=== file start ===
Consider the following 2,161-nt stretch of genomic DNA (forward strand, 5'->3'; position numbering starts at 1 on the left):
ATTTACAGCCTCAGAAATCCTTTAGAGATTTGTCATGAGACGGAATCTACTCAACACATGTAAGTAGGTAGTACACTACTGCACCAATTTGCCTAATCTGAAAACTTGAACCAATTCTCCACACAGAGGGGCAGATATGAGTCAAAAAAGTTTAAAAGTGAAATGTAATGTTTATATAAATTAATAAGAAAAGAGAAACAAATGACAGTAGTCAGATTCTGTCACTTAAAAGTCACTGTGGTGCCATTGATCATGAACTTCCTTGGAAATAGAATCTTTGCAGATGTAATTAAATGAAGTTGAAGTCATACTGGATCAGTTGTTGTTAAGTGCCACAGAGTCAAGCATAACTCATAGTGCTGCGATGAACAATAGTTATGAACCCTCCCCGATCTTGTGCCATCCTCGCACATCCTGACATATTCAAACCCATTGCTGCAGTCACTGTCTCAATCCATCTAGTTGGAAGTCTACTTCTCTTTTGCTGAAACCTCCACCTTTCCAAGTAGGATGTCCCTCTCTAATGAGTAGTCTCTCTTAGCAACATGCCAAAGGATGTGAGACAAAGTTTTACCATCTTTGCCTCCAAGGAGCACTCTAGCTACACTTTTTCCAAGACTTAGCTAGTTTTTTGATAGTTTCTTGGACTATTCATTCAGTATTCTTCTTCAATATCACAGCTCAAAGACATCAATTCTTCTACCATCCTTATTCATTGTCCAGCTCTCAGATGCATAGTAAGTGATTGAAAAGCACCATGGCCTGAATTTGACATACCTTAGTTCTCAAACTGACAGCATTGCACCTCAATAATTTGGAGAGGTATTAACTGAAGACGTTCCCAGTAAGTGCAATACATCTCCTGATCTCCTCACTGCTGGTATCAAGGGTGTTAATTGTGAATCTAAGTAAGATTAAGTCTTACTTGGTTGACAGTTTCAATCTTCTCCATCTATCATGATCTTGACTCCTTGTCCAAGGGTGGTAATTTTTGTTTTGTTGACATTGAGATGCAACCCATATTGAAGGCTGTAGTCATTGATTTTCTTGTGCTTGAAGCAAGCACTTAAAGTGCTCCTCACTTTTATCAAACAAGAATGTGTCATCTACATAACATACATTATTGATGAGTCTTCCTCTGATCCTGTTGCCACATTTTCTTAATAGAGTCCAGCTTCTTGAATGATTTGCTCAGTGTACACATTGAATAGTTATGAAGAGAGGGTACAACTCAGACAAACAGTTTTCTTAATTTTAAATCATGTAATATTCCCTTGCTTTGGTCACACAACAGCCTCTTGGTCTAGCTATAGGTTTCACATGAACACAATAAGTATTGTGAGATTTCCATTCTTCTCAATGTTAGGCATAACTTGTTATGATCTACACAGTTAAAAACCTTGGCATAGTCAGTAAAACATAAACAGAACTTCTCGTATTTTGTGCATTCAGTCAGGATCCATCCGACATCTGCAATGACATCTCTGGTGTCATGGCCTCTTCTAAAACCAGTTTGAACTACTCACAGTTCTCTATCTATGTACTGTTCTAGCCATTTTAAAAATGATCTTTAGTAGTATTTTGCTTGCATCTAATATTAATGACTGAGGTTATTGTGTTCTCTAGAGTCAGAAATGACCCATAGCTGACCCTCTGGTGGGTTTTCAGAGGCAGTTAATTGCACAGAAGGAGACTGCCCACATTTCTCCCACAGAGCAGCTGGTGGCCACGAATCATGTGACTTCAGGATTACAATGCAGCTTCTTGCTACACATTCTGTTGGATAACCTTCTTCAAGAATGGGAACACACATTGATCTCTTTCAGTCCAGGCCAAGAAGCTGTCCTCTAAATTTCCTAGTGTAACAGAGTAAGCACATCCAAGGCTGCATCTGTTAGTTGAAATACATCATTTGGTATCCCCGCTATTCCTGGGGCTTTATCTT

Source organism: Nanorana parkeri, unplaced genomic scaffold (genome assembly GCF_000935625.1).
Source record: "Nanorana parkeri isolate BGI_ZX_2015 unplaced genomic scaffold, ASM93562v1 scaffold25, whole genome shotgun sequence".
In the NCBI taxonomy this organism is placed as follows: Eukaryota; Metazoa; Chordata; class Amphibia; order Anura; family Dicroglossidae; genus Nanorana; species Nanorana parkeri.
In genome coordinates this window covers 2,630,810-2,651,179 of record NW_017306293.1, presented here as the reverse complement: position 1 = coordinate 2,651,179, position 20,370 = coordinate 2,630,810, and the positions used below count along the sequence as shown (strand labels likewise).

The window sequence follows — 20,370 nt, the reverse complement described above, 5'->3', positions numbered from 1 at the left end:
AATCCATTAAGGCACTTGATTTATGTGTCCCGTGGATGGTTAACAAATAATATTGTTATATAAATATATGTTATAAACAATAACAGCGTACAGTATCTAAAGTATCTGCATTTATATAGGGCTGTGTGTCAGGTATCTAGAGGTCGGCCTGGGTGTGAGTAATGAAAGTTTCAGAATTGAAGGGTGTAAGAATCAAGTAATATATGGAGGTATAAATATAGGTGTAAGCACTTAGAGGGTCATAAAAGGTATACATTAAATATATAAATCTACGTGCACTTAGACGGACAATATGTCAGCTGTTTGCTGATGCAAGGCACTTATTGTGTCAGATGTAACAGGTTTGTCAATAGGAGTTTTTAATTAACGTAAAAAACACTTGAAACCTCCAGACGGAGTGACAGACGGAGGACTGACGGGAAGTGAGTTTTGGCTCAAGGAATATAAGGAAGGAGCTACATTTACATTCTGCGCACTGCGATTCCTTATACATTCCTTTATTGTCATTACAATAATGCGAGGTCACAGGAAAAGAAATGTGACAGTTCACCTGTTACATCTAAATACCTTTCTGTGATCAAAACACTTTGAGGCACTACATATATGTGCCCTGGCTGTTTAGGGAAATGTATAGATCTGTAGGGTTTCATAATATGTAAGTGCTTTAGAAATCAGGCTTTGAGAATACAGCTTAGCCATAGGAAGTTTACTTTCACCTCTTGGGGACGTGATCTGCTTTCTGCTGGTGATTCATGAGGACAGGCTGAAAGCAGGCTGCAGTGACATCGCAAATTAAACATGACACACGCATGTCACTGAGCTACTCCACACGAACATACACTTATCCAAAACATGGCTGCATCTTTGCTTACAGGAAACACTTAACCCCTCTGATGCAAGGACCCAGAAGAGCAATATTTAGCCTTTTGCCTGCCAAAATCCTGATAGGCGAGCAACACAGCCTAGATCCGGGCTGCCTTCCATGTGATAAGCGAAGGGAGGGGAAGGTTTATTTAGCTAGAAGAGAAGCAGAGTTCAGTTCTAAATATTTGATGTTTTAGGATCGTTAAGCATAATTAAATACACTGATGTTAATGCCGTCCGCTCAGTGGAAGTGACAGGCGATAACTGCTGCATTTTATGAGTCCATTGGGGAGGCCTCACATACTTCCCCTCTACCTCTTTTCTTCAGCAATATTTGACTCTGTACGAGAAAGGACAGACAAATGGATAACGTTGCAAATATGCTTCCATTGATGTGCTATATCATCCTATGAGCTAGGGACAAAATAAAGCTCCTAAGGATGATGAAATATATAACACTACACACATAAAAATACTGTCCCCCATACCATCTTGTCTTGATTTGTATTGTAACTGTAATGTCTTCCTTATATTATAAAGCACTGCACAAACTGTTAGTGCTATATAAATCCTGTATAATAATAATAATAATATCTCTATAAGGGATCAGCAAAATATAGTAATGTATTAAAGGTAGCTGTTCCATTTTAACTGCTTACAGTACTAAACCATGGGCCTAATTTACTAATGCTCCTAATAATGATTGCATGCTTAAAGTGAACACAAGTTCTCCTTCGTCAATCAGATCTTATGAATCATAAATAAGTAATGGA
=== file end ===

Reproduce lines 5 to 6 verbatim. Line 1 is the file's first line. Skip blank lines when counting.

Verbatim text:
In the NCBI taxonomy this organism is placed as follows: Eukaryota; Metazoa; Chordata; class Amphibia; order Anura; family Dicroglossidae; genus Nanorana; species Nanorana parkeri.
In genome coordinates this window covers 2,630,810-2,651,179 of record NW_017306293.1, presented here as the reverse complement: position 1 = coordinate 2,651,179, position 20,370 = coordinate 2,630,810, and the positions used below count along the sequence as shown (strand labels likewise).